The movement for LGBTQ rights was different. Many major employers, including some of the largest Silicon Valley technology companies, started to offer benefits for same-sex partners and other support for LGBTQ causes, in the 1990s and 2000s. In 2015, businesses across a range of industry advocated for marriage equality and 379 even signed an amicus brief directed to the Supreme Court. Many said that they had a business interest in the outcome–employees in a state that recognizes their marriages would be unlikely to agree to locate to a state that would not–but most expressed their support as a human rights issue. At the same time, the executives of some companies, such as Barilla pasta and Chick-fil-A, took the opposite stance and announced opposition to same-sex marriage rights.
In Europe and the Middle East, refugees could well become the next politically sensitive area for a wide range of organizations to take a CSR stand. In Germany, for example, several employers are advocating for a quick integration of refugees into the workforce and the CEO of Porsche, Matthias Müller, declared that German industries have a responsibility to refugees.
In the 1990s, consumer and advocacy groups aggressively targeted organizations about CSR in their supply chains, and this trend has only intensified since then. In the United States, food ingredients have been a major focus, with many large restaurant chains, such as Subway and McDonalds, and grocers such as Trader Joe’s and Walmart, pledging to source from cage-free egg providers, and several providers, such as Perdue Farms and Tyson Foods, are offering meat from animals raised without antibiotics.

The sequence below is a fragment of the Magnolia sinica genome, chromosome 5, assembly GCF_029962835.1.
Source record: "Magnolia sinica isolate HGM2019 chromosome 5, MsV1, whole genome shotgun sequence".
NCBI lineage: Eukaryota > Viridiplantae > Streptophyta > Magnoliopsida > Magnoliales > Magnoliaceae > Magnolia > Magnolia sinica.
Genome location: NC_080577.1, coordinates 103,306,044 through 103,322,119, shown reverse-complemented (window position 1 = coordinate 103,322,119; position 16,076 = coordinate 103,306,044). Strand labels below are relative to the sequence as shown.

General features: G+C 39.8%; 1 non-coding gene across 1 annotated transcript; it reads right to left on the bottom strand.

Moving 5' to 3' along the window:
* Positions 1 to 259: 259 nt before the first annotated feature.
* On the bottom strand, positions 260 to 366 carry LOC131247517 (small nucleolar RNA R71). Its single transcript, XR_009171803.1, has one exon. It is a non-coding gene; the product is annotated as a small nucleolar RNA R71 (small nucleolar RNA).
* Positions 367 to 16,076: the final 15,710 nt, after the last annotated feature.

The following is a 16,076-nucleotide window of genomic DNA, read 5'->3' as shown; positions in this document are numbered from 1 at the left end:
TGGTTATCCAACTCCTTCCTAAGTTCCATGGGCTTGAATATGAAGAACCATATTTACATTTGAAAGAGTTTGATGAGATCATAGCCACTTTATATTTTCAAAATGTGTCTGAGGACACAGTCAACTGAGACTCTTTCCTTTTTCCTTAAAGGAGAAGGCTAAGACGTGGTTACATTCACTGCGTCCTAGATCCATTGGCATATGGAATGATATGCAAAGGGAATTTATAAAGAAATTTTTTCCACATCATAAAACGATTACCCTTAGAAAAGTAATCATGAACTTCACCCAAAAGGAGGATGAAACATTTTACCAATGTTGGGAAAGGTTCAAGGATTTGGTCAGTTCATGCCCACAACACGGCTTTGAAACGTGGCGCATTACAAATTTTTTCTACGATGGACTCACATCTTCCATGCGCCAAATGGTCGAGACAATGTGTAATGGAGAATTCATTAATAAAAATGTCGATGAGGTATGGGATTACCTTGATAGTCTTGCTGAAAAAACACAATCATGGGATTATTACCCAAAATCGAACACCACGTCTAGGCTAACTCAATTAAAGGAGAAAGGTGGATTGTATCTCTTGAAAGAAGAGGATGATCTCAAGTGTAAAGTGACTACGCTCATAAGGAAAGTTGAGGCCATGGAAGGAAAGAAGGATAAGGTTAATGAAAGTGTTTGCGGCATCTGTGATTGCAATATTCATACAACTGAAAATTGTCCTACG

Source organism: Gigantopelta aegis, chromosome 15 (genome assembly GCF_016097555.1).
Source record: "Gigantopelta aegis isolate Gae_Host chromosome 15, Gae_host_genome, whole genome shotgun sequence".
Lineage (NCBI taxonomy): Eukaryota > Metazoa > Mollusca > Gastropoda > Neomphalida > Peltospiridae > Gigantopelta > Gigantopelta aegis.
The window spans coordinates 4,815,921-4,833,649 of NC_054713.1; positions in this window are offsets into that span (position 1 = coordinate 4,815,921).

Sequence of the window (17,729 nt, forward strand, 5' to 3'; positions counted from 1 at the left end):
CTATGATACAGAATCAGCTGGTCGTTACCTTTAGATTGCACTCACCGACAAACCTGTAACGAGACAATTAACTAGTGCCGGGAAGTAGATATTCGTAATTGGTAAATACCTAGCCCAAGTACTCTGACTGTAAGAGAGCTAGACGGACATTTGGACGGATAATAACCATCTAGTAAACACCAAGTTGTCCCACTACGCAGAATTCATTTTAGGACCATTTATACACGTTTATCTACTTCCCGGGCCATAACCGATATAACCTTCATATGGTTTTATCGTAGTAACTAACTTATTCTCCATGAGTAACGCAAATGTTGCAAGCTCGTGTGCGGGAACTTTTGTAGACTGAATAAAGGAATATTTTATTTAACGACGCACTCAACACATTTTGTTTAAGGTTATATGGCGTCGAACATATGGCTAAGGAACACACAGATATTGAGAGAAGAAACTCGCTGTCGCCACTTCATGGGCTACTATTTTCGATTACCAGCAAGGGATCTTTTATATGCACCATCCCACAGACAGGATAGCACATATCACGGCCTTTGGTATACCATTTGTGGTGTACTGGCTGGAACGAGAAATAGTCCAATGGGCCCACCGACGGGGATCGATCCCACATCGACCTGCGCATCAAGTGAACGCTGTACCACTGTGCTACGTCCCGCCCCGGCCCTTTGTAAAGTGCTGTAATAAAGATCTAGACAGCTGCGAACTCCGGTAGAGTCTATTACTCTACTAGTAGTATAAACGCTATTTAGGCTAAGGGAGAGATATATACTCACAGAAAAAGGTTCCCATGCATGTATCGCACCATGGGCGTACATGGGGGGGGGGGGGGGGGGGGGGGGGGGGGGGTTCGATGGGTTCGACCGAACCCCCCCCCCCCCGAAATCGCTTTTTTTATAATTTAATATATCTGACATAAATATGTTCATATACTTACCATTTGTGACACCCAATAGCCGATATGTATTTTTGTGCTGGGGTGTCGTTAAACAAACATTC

Disasters like the 2013 Rana Plaza collapse, which killed over 1,100 workers, brought even more attention to CSR in the garment supply chain. A study published in 2014 found that of the U.S. Fortune 100 companies, 54 percent have policies on human trafficking and 66 percent have policies on forced labor. Among companies that are supply-chain based, the proportions rise to 66 percent for human trafficking and 76 percent for forced labor. As with other forms of CSR, supply chain CSR requirements can positively affect businesses even beyond the reputational risk management factors.
In the not-for-profit world, the best evaluators focus on the end results, not on the process. Engaged stakeholders don’t care about a branded process or newness of an innovation, they care about how many lives were changed. This is the same for CSR–the public wants to know who’s benefitting. This, combined with the good PR practice of creating stories, tells us how to communicate about CSR.
Triple Pundit has a list of indicators of a great report as well as a list of CSR communication mistakes and adds a firm reminder to communicate early and often. A 2013 study of European corporate communicators reveals other good practices, including addressing big issues head-on and communicate CSR as a part of how the organization does business, not a side activity.
Trust in social media is growing, with almost 64 percent of global users calling it their most trusted source, above owned media (57 percent) and closing in on traditional media (64 percent). CSR communications need all of these formats to reach the public.
Expert earned content is far more valuable than branded content or user reviews in determining what to purchase, and so organizations hoping to leverage their CSR into positive publicity and better sales should consider outside expert evaluation of the impact of their CSR performance. This is especially true for organizations that are struggling with a real or perceived lack of credibility about their commitment to CSR. Globally, only 43 percent of the public trusts company CEOs, and hold much more trust in academic, industry or technical experts, as well as people like themselves.
Images: DonkeyHotey, epSos .de, William Murphy, Paul Miller (Creative Commons)